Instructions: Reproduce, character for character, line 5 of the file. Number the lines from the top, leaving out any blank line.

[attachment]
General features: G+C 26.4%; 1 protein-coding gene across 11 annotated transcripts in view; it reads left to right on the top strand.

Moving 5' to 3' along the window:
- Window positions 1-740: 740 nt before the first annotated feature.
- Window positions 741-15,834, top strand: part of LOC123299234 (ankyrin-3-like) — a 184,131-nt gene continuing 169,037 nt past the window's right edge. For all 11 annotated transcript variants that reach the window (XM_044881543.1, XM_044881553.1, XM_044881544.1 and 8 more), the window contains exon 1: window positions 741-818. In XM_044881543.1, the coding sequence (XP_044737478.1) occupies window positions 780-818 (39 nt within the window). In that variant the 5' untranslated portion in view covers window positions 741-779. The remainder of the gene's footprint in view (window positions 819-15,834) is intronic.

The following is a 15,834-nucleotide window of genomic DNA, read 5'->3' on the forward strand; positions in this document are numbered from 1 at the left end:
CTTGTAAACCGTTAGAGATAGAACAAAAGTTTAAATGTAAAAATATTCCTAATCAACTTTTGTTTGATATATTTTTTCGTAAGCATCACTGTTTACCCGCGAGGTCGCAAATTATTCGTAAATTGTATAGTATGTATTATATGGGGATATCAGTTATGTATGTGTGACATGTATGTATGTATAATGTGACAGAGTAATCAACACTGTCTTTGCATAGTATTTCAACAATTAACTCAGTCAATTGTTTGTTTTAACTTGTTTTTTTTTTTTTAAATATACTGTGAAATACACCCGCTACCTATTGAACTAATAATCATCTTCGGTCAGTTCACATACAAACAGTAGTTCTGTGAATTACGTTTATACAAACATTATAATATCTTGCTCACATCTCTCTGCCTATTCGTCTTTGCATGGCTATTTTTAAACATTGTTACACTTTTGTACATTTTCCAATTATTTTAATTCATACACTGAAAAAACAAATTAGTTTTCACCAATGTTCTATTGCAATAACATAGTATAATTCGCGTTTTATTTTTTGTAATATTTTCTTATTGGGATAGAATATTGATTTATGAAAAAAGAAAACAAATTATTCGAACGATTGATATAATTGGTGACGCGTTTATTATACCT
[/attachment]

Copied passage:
The following is a 15,834-nucleotide window of genomic DNA, read 5'->3' on the forward strand; positions in this document are numbered from 1 at the left end: